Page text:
Elizabeth Warren Used Stunt In Senate To Promote Her New Book and Solicit Donations

February 10, 14:31 EST

     Right before Sen. Elizabeth Warren (D., Mass.) took to the Senate floor on Tuesday night to read Coretta Scott King's 1986 letter to oppose Jeff Sessions for attorney general, her publishing company tweeted out the release date of her new book, This Fight Is Our Fight.

Warren had previously said she opposed President Trump's nominee to head the Justice Department, but she did not forcefully mount her campaign against the Alabama senator until after publisher Henry Holt announced Tuesday at 3:09 p.m. that her book will be coming out on April 18.

About 90 minutes later, Warren shared the link to pre-order her book on Facebook, the Daily Caller News Foundation noted.

Three hours later, Warren was ordered to stand down on the Senate floor because she impugned Sessions' character in violation of Senate Rule 19, which states that senators are not allowed to "directly or indirectly, by any form of words impute to another senator or to other senators any conduct or motive unworthy or unbecoming a senator."

Warren had called Sessions a "disgrace," said his confirmation to attorney general would be an "insult to African Americans," and read a 1986 letter from King that accused Sessions of using "the awesome powers of his office in a shabby attempt to intimidate and frighten elderly black voters."

Senate Majority Leader Mitch McConnell (R., Ky.) and other Senate Republicans invoked Rule 19 to bar her from speaking on the Senate floor on Sessions' nomination until after the vote occurred. (The Senate confirmed Sessions to become the next attorney general on Wednesday night.)

Around 11:00 p.m. on Tuesday, hours after the incident on the Senate floor, Warren sent an email to supporters soliciting donations, the Daily Caller News Foundation reported Wednesday evening. The email explained what happened that night and included a donation button.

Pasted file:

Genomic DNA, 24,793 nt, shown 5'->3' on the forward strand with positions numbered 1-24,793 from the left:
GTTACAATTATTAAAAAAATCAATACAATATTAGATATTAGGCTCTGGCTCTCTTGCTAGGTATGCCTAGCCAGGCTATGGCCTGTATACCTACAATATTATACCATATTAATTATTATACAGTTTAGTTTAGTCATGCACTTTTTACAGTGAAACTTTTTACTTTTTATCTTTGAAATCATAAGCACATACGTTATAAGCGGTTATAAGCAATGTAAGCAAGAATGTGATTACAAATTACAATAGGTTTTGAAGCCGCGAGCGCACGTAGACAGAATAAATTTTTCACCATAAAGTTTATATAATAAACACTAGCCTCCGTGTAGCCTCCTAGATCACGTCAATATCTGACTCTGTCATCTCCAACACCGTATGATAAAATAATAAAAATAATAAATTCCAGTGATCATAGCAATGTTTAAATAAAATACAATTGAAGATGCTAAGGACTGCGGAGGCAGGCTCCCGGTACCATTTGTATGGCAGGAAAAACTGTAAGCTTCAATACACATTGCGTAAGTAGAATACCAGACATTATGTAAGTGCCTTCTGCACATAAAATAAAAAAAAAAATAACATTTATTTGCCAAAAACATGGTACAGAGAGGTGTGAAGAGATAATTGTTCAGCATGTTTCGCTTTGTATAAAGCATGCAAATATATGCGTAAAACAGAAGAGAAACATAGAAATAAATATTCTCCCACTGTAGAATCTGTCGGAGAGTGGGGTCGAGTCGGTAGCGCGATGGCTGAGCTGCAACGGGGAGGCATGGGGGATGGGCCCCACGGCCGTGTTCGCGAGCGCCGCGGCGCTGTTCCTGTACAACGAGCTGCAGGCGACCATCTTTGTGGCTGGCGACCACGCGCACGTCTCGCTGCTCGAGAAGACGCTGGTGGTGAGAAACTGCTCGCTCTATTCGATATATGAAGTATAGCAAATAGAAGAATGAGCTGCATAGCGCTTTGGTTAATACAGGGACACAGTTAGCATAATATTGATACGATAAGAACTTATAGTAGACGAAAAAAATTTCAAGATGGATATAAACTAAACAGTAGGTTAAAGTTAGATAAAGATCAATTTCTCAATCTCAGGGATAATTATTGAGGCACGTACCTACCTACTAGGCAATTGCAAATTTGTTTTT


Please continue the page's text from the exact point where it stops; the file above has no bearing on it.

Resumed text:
Minutes after sending her email to supporters, Warren called CNN's Don Lemon to discuss the incident on television.

MoveOn members contributed $250,000 to Warren's re-election campaign in about 12 hours, CNN reported.

The man she posed with, Salah Sarsour, spent eight months in an Israeli prison in 1993 for his work with Hamas.

An FBI document from Nov. 2001 states that Salah Sarsour’s brother, Jamil, told Israeli authorities in 1998 that he and Salah funded the terrorist group Hamas through the Holy Land Foundation, a Texas-based non-profit.

Warren received an enormous amount of publicity after she violated Rule 19, which included a trending hashtag #LetLizSpeak on Twitter. Even McConnell's statement on why he invoked Rule 19 against Warren left her with a new hashtag.

"She had appeared to violate the rule. She was warned. She was given an explanation. Nevertheless, she persisted," McConnell said, sparking #ShePersisted to appear throughout Twitter, often accompanied with pictures of historic female figures (and Princess Leia).

This story was originally published onThe Daily Caller.